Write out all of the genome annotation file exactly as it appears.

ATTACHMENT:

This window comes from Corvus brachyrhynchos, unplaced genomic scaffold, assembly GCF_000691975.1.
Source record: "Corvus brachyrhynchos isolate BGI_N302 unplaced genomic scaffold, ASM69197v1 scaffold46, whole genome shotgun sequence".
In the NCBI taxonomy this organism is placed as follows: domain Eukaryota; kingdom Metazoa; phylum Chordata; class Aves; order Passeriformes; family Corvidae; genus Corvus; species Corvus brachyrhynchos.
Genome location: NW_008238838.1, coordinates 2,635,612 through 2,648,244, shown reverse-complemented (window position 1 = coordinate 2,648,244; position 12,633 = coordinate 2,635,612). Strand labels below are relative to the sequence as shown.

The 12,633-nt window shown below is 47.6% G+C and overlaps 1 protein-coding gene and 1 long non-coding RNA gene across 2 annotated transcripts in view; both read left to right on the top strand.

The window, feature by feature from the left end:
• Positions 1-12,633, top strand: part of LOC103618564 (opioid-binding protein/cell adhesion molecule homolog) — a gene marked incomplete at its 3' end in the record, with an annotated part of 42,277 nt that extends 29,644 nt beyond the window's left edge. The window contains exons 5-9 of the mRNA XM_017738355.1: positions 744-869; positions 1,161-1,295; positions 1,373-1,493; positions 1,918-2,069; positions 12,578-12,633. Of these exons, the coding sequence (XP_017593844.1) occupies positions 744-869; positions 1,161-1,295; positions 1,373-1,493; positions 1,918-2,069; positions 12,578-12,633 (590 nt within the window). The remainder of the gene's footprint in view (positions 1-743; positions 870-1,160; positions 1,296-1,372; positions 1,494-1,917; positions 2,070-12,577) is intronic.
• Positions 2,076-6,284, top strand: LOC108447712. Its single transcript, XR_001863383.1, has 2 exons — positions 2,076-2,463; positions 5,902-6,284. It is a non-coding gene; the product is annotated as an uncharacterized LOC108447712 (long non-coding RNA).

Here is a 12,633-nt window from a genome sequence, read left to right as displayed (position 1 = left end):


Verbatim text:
This window comes from Corvus brachyrhynchos, unplaced genomic scaffold, assembly GCF_000691975.1.
Source record: "Corvus brachyrhynchos isolate BGI_N302 unplaced genomic scaffold, ASM69197v1 scaffold46, whole genome shotgun sequence".
In the NCBI taxonomy this organism is placed as follows: domain Eukaryota; kingdom Metazoa; phylum Chordata; class Aves; order Passeriformes; family Corvidae; genus Corvus; species Corvus brachyrhynchos.
Genome location: NW_008238838.1, coordinates 2,635,612 through 2,648,244, shown reverse-complemented (window position 1 = coordinate 2,648,244; position 12,633 = coordinate 2,635,612). Strand labels below are relative to the sequence as shown.

The 12,633-nt window shown below is 47.6% G+C and overlaps 1 protein-coding gene and 1 long non-coding RNA gene across 2 annotated transcripts in view; both read left to right on the top strand.

The window, feature by feature from the left end:
• Positions 1-12,633, top strand: part of LOC103618564 (opioid-binding protein/cell adhesion molecule homolog) — a gene marked incomplete at its 3' end in the record, with an annotated part of 42,277 nt that extends 29,644 nt beyond the window's left edge. The window contains exons 5-9 of the mRNA XM_017738355.1: positions 744-869; positions 1,161-1,295; positions 1,373-1,493; positions 1,918-2,069; positions 12,578-12,633. Of these exons, the coding sequence (XP_017593844.1) occupies positions 744-869; positions 1,161-1,295; positions 1,373-1,493; positions 1,918-2,069; positions 12,578-12,633 (590 nt within the window). The remainder of the gene's footprint in view (positions 1-743; positions 870-1,160; positions 1,296-1,372; positions 1,494-1,917; positions 2,070-12,577) is intronic.
• Positions 2,076-6,284, top strand: LOC108447712. Its single transcript, XR_001863383.1, has 2 exons — positions 2,076-2,463; positions 5,902-6,284. It is a non-coding gene; the product is annotated as an uncharacterized LOC108447712 (long non-coding RNA).

Here is a 12,633-nt window from a genome sequence, read left to right as displayed (position 1 = left end):